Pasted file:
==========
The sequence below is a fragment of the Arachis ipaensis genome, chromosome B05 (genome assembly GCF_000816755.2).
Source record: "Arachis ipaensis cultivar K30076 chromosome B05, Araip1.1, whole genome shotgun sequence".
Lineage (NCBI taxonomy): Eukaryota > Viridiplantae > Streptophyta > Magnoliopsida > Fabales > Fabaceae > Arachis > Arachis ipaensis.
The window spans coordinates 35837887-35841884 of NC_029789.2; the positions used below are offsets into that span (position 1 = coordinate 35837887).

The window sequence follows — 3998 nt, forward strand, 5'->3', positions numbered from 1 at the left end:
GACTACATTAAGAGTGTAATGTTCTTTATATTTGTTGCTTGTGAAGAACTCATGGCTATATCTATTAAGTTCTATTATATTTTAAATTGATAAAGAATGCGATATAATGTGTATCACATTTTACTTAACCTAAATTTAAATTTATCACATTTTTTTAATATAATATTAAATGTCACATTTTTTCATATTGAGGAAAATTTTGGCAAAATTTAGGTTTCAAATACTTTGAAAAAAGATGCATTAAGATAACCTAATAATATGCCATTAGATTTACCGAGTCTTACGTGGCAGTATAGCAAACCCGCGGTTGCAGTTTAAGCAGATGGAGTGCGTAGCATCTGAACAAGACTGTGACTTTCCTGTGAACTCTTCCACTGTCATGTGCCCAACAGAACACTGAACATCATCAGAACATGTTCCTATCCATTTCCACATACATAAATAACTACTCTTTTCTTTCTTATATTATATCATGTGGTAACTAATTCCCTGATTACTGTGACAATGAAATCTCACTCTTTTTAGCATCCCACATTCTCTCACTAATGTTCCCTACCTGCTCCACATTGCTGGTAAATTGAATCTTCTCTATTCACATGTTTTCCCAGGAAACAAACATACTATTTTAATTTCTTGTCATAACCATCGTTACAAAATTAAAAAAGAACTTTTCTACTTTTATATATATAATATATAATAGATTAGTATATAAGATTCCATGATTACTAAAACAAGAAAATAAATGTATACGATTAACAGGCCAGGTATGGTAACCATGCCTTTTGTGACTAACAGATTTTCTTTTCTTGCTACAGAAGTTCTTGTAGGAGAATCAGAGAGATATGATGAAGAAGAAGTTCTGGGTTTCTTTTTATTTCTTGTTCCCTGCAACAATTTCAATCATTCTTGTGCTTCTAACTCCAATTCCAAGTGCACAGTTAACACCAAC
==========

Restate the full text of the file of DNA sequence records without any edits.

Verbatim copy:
The sequence below is a fragment of the Arachis ipaensis genome, chromosome B05 (genome assembly GCF_000816755.2).
Source record: "Arachis ipaensis cultivar K30076 chromosome B05, Araip1.1, whole genome shotgun sequence".
Lineage (NCBI taxonomy): Eukaryota > Viridiplantae > Streptophyta > Magnoliopsida > Fabales > Fabaceae > Arachis > Arachis ipaensis.
The window spans coordinates 35837887-35841884 of NC_029789.2; the positions used below are offsets into that span (position 1 = coordinate 35837887).

The window sequence follows — 3998 nt, forward strand, 5'->3', positions numbered from 1 at the left end:
GACTACATTAAGAGTGTAATGTTCTTTATATTTGTTGCTTGTGAAGAACTCATGGCTATATCTATTAAGTTCTATTATATTTTAAATTGATAAAGAATGCGATATAATGTGTATCACATTTTACTTAACCTAAATTTAAATTTATCACATTTTTTTAATATAATATTAAATGTCACATTTTTTCATATTGAGGAAAATTTTGGCAAAATTTAGGTTTCAAATACTTTGAAAAAAGATGCATTAAGATAACCTAATAATATGCCATTAGATTTACCGAGTCTTACGTGGCAGTATAGCAAACCCGCGGTTGCAGTTTAAGCAGATGGAGTGCGTAGCATCTGAACAAGACTGTGACTTTCCTGTGAACTCTTCCACTGTCATGTGCCCAACAGAACACTGAACATCATCAGAACATGTTCCTATCCATTTCCACATACATAAATAACTACTCTTTTCTTTCTTATATTATATCATGTGGTAACTAATTCCCTGATTACTGTGACAATGAAATCTCACTCTTTTTAGCATCCCACATTCTCTCACTAATGTTCCCTACCTGCTCCACATTGCTGGTAAATTGAATCTTCTCTATTCACATGTTTTCCCAGGAAACAAACATACTATTTTAATTTCTTGTCATAACCATCGTTACAAAATTAAAAAAGAACTTTTCTACTTTTATATATATAATATATAATAGATTAGTATATAAGATTCCATGATTACTAAAACAAGAAAATAAATGTATACGATTAACAGGCCAGGTATGGTAACCATGCCTTTTGTGACTAACAGATTTTCTTTTCTTGCTACAGAAGTTCTTGTAGGAGAATCAGAGAGATATGATGAAGAAGAAGTTCTGGGTTTCTTTTTATTTCTTGTTCCCTGCAACAATTTCAATCATTCTTGTGCTTCTAACTCCAATTCCAAGTGCACAGTTAACACCAAC